When my daughter told me she was pregnant, I began doing the happy dance in the middle of Pet Smart. I was going to be a grandma! She was crying on the phone, asking me if I could verify the results of the ultrasound she had done at her doctor’s office. I went to nursing school and had been in the medical field for almost 25 years. Nothing shook me as much as this. I worked with a physician who studied pediatrics and she looked at the paper results. She said there was no way they could diagnose that baby with Dandy Walker Syndrome without a more extensive ultrasound. My daughter, K, went to a specialist after some convincing from myself and my sister who didn’t live far from her. The specialist was rude and condescending. He tried to talk my daughter and J (the father) into an abortion. I knew my daughter’s views on abortion and was proud she stood up and refused. She ended up leaving that office as he was less then helpful and went to the University of Michigan. There, she was given a more extensive ultrasound that confirmed the diagnosis and also that the baby was a girl. Our Bean. That is the nickname she has gotten from all of us.
Living 600 miles away was emotionally hard for a lot of reasons. As a mother you want to be there to watch the baby grow and the glow on your daughter’s face. You want to hear the heartbeat. I was in a position where I was blessed to have FaceTime and be connected to her on social media.
She was more calm then I ever could be.
She went into labor early and I was able to catch a flight to be by her side. I waited in her room along with her dad, my mom, and J’s family, awaiting the news of Bean’s birth. Finally, her dad got a text. She was here! I begged to see the picture. When he showed me, I fell to the floor. Not only was she born with a brain cyst, she had severe hydrocephalus (water on the brain). The condition caused her face to be deformed and her head was larger than normal.
My mom picked me up off the floor. K was brought back to her room several hours later and I hugged her. She was still the calm she had been all along. I knew I couldn’t cry, at least not in front of her. They hospital us to go down and see Bean. My mom and I went alone. K’s dad said he could not handle seeing her like that.
As I walked up to the incubator, I saw her chubby little legs. She had a head of dark curly hair. By now they had her hooked to many IVs. I took pictures but avoided her head. I realized that K would want to share her miracle online and that she wanted to keep the issues at hand our own. She loved the pics and those were the first to hit Facebook. Within 24 hours of her birth, little Bean underwent surgery to place shunts in her head to drain the fluid. It was amazing the changes that occurred within hours of that surgery. Her face changed and she smiled.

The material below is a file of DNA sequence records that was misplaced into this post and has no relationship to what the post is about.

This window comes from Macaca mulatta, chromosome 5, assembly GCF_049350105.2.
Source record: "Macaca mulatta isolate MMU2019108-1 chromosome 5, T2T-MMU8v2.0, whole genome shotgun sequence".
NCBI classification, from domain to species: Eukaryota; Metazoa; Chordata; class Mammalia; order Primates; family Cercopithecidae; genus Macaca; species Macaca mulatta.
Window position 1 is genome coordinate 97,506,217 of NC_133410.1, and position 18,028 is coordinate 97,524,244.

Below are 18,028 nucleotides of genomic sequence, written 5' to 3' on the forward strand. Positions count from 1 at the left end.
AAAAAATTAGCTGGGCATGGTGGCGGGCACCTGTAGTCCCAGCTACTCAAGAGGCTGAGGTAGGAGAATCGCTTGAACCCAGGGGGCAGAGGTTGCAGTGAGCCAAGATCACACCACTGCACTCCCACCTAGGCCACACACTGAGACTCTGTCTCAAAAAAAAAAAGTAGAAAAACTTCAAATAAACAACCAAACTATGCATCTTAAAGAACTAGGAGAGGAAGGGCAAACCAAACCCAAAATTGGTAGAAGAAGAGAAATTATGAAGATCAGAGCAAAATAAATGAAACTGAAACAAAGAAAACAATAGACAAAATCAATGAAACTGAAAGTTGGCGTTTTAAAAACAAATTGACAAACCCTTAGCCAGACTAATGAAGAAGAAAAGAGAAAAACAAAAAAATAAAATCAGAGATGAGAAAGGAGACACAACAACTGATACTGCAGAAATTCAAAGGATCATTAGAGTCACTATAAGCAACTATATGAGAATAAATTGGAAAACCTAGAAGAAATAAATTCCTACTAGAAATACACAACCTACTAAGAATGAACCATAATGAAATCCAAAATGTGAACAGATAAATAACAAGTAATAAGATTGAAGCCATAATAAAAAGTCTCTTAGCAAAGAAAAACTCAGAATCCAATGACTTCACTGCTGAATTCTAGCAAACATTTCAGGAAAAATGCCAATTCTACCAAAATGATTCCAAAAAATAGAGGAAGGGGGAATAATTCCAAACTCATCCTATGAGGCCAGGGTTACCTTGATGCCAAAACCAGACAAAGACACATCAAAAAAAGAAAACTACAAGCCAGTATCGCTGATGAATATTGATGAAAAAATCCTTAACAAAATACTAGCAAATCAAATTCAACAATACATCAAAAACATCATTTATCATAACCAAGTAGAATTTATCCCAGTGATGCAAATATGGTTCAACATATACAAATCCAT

I stayed for a few days and within a week she was able to come home. I got a call shortly after they came home and my daughter informed me Bean was back in the hospital. It was critical. One of the shunts had grown Ecoli and she now had Ecoli and meningitis. I was sobbing beyond control. My husband put me on a plane to Ohio and my employer was more than understanding.
I didn’t tell K I was coming. As I got to the floor where Bean was in ICU, the nurse had to tell K I was there. She came out smiling and said, “Mom, why are you here? I don’t want you to get in trouble with your job!”
Typical K, worried about everyone else but herself. I hugged her and I knew she was scared. She is not the hugging type and she hugged me back. Bean was hooked up to several machines and every antibiotic the hospital had. Her room resembled a NASA base center. The doctor came in and talked to K’s dad and I. He did not give much hope for her going home and told us to prepare for the worst. He explained that Dandy Walker Syndrome causes webs in the brain that trap fluid. He could place a shunt for some but not for all Bean had. It was all up to Bean now. I called my husband who flew in. For the first time he met Bean and held her hand.
Bean not only came out of that critical situation, the stinker pulled out her breathing tube! Bean is a pillar of strength just like her mom. Next week she turns three years old and has defied more odds than any child I know. She learned to sit up, she loves the pool and the beach, and she loves cartoons especially Doc McStuffins. She does not walk yet but has some pretty strong legs. Bean will do her thing in her own time. That is how she has been from day one. When she is ready she will. My daughter is raising her alone and she is fine with that. Some days are harder especially with no help. K is strong. No wonder Bean is that way, too.
A friend who has a child with special needs told me something to say to people when they ask about Bean: I can tell you what she did today. I can tell you what she did yesterday. Tomorrow, if you call me, I will certainly let you know. That has been the best words of advice.
I will watch her go off to pre-school in her specially made stroller. I will be there next week to celebrate her birthday. I have not missed one yet and I never plan to. Bean has a therapy horse named Sophie, and I will be there to watch her sit in the saddle. I am Grams to Bean. She is not a miracle, she is our Bean. And she proves how to fight every single day. I love how little things like a ball with texture, a noise on a toy, or smooching her on the cheek makes her laugh so hard.
To learn more about Dandy Walker see www.dandywalkeralliance.com or see the Dandy Walker or Dandy Walker Grandparents pages on Facebook. To learn more about the University of Michigan Motts Childrens Hospital www.mottchildren,org.